Eight facts about Australia’s multi-billion-dollar betting industry

By Addie Thomes

As CrownBet completes its acquisition of William Hill’s Australian business, Roy Morgan has released a study into the state of the country’s betting sector.

A major observation made in the Roy Morgan Gambling Currency Reports is how the industry has changed in recent years due to the uptake of smartphones and increasing use of betting apps.

More Australians are opting to gamble from the comfort of their own couch, on the wide open road, or even from the stands at a sporting event.

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Sports betting has gained prominence in recent years but analysing the overall betting market shows that racing – whether horse racing, harness racing or greyhound racing – still commands nearly 75% of the Australian betting market.

But what other key statistics does the research highlight? Here are seven further facts you need to know:

  1. Horse racing accounts for 50.9% of the entire betting market in Australia
  2. Sports betting equals 25% of the money Australian’s bet in 2017, driven by the two major codes of football
  3. New South Wales and Victoria are the biggest gambling markets
  4. In the last three months, 10.5% of Australians placed a bet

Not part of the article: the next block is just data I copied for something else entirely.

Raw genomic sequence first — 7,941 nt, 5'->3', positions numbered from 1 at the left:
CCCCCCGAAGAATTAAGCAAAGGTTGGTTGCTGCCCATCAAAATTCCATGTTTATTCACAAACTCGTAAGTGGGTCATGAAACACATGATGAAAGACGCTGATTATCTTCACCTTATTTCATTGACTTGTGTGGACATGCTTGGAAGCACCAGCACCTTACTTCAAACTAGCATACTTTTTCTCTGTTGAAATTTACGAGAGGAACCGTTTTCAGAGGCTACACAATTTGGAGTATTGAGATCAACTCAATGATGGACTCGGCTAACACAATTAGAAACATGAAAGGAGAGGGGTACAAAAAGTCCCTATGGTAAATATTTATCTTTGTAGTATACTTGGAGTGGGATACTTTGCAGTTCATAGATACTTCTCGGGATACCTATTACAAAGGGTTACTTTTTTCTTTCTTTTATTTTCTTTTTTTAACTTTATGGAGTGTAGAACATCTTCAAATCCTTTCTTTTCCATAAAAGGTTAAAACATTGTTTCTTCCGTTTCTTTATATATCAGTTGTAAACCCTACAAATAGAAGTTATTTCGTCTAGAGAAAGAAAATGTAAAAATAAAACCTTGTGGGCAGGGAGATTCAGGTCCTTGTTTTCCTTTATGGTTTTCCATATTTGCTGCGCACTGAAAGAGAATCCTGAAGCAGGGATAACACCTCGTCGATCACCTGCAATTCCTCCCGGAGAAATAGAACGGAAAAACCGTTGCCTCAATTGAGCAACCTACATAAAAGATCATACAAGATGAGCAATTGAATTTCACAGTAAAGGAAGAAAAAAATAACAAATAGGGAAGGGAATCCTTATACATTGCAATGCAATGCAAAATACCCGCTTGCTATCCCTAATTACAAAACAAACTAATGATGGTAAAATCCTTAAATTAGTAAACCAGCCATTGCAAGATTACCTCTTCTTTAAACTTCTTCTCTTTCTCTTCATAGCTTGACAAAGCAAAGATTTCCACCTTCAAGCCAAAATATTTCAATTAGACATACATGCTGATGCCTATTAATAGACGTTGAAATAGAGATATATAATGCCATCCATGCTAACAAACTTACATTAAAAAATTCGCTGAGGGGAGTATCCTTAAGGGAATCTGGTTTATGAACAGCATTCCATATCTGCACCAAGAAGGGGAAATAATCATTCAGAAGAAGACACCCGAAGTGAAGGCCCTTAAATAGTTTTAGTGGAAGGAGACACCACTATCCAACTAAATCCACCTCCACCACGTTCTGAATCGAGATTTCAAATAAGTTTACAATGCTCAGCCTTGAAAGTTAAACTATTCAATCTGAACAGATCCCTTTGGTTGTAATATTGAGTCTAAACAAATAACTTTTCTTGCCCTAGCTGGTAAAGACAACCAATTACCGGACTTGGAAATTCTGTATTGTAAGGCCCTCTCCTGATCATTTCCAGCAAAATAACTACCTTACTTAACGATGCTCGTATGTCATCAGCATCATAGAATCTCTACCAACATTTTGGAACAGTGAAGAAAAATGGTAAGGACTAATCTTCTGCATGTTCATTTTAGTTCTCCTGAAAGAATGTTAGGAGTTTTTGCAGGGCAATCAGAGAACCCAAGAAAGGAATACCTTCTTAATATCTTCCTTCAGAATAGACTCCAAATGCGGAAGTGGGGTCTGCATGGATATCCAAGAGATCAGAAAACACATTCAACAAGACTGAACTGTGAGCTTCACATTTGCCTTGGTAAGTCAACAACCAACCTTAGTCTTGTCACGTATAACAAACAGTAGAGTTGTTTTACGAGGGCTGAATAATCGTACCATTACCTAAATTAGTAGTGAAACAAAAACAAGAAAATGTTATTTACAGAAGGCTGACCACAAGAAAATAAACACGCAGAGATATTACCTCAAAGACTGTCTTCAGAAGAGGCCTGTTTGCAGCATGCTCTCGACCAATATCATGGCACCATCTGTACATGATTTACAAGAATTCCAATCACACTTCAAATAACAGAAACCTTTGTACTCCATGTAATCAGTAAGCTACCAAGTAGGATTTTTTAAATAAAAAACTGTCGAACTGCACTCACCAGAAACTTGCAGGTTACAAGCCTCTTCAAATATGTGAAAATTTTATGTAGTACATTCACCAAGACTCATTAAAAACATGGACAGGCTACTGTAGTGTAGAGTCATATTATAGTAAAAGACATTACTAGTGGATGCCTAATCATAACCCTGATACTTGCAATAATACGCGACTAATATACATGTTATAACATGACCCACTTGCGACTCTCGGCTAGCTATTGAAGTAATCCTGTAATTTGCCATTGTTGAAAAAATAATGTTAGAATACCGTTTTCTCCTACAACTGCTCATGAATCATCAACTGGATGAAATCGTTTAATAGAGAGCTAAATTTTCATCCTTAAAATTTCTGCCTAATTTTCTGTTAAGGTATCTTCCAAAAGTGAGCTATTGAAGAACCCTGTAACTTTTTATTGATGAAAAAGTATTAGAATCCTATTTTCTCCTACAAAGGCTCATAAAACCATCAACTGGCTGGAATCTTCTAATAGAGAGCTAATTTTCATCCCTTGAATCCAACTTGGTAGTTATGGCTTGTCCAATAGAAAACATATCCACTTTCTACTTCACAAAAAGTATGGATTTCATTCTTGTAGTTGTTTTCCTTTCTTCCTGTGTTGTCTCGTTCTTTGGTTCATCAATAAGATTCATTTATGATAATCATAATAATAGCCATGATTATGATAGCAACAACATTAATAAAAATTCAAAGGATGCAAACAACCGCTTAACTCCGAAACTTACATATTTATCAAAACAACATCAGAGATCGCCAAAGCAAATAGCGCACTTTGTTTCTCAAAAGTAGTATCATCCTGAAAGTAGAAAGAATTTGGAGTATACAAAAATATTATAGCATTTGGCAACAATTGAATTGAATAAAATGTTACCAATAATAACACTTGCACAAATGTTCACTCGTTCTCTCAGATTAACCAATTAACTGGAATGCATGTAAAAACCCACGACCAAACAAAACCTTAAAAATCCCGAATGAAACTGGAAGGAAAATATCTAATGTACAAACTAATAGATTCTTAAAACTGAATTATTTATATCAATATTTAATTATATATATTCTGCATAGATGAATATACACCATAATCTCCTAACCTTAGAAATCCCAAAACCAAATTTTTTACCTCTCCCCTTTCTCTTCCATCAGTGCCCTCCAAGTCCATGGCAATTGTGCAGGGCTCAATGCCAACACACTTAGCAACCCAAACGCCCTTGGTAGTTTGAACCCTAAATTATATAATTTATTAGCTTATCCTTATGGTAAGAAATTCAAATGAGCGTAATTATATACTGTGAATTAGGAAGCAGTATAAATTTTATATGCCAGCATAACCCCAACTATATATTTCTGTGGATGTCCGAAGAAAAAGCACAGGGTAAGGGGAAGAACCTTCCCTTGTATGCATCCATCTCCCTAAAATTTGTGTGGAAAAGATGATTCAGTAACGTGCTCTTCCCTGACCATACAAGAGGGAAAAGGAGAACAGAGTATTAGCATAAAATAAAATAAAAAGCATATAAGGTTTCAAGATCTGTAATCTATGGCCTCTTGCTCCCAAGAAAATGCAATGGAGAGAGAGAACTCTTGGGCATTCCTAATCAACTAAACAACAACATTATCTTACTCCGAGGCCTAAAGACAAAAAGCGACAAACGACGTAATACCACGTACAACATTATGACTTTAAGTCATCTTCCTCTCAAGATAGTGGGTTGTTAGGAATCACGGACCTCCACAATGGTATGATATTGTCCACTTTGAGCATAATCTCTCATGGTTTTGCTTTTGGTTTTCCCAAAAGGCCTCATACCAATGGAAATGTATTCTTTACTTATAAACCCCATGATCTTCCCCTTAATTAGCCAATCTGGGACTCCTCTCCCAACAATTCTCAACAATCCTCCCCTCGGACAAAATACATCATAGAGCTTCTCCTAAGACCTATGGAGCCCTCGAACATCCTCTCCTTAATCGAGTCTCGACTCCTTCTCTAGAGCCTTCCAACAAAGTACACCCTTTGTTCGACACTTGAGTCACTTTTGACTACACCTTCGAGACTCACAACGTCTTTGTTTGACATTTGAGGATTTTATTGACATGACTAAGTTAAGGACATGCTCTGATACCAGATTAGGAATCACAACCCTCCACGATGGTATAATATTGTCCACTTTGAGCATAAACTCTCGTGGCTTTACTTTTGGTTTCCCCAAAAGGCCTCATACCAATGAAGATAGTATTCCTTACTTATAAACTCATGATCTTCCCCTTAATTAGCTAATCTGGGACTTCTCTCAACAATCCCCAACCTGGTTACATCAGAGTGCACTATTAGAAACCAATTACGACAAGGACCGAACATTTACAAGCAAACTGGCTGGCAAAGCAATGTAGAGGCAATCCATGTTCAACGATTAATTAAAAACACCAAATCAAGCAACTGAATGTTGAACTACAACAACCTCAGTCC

5. Australians aged 50-64 are the most likely to bet, with 12.6% of this age bracket betting in the last three months
  6. Australians aged 18-24 are the least likely to bet, with 7.2% of this age bracket betting in the last three months
  7. Tasmania appears to be the least penetrated state, with 7.2% of Tasmanians betting in the last three months.
     

Roy Morgan CEO Michele Levine commented: “Intriguingly the likelihood of having a bet also co-relates fairly well to the size of the State an Australian is from. The most likely Australians to have a bet are those from Australia’s largest States of New South Wales (11.1%) and Victoria (11.5%) whilst the least likely are from Australia’s two smaller States of South Australia (8.1%) and Tasmania (7.2%).

“This disparity is likely related to the lack of professional sporting content available in smaller markets. As a comparison there are 17 professional AFL/NRL/Super Rugby/A-League clubs in New South Wales, 14 in Victoria, 7 in Queensland and 3 each in Western Australia and South Australia. There are no professional football clubs in Tasmania.”

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